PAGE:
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I got this basic script which I'll be using to check if the answer is right. The only problem is that I'll be using with many forms. That's why I need this code to be more like DRY code.

            function checkAnswer()
        {
            var answer = document.getElementById("answer").value;
            if (answer.toLowerCase() == "correct answer")
            {
                alert("Well done!");
            }
            else
            {
                alert("Too bad!");
            }

            var answer2 = document.getElementById("answer2").value;
                     if (answer2.toLowerCase() == "correct answer")
            {
                alert("Well done!");
            }
            else
            {
                alert("Too bad!");
            }

            var answer3 = document.getElementById("answer3").value;
            if (answer3.toLowerCase() == "correct answer")
            {
                alert("Well done!");
            }
            else
            {
                alert("Too bad!");
            }
        }
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  • \$\begingroup\$ This looks hypothetical code, as if you had copy-pasted the first answer handling and added numbering 2 and 3. \$\endgroup\$
    – janos
    Commented Feb 12, 2016 at 20:03

1 Answer 1

3
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  1. Checking against a string like this is error prone. What happens if you accidently misspell "correct" one of the times? You're better off using a number constant as an enum to signify success/failure (After rereading your post, I realized I may have misinterpreted your intent).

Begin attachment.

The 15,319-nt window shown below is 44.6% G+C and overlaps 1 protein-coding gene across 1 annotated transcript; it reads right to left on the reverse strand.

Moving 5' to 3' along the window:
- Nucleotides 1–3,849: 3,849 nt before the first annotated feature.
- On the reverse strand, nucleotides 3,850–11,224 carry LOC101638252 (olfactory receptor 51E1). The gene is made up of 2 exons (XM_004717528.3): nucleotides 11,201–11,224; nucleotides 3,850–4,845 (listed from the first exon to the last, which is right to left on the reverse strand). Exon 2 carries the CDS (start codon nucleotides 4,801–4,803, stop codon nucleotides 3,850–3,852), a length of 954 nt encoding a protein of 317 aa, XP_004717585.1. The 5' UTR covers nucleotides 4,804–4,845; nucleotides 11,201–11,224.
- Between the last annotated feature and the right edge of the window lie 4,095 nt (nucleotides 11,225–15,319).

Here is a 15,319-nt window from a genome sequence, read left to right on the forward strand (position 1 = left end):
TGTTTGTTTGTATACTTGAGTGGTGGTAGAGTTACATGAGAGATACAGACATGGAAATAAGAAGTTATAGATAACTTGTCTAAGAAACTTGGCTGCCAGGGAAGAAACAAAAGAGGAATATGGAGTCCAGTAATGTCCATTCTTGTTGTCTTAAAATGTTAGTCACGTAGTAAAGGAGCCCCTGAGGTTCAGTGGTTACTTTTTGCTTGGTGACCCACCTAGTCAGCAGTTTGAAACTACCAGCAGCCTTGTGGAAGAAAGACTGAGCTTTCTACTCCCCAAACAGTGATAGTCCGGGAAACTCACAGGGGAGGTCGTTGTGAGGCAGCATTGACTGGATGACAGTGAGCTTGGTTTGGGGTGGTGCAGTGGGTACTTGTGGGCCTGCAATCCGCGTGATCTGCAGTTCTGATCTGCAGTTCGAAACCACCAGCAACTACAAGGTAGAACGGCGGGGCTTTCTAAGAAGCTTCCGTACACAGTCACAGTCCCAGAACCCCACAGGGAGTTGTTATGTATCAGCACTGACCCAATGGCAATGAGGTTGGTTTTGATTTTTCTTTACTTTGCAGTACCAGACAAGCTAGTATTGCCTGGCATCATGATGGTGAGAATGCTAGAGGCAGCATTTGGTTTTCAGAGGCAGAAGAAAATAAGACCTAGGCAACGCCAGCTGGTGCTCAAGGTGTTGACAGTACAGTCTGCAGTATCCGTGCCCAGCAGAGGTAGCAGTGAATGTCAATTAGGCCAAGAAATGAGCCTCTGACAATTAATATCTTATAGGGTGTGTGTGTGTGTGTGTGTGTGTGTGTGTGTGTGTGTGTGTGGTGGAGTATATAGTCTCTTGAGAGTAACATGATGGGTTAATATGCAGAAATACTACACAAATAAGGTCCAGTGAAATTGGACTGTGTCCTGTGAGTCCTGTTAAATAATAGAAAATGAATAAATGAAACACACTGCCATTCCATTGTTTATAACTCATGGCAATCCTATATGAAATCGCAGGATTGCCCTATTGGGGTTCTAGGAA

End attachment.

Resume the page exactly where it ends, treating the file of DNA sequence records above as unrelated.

2. I'd just extract that repeated bit into a function:

    function answerIsCorrect(answer, correctAnswer) {
        return answer.toLowerCase() === correctAnswer;
    }
    

    Then, since you're also repeating the use of this code, you might as well use a loop to prevent duplication:

    function checkAnswers(correctAnswers) {
    
        //You could also just use a standard for-loop for this
        correctAnswers.forEach(function(correctAnswer, i) {
            //Note unless you check prevent i from being appended when i == 1,
            // your first answer ID will be "answer1" instead of "answer"
            var answer = document.getElementById("answer" + (i + 1)).value;
    
            if (answerIsCorrect(answer, correctAnswer)) {
                alert("Well done!");
    
            } else {
                alert("Too bad!");
            }
        });
    }
    

    correctAnswers could also be a list of numbers, representing each answer's position in the list of answers. This would mean you would only need to check the index of the answer, instead of the value of the answer, which would make manipulations like toLowerCase unneccessary.

  3. Your indentation is a little off at the top, but that could be a pasting error.

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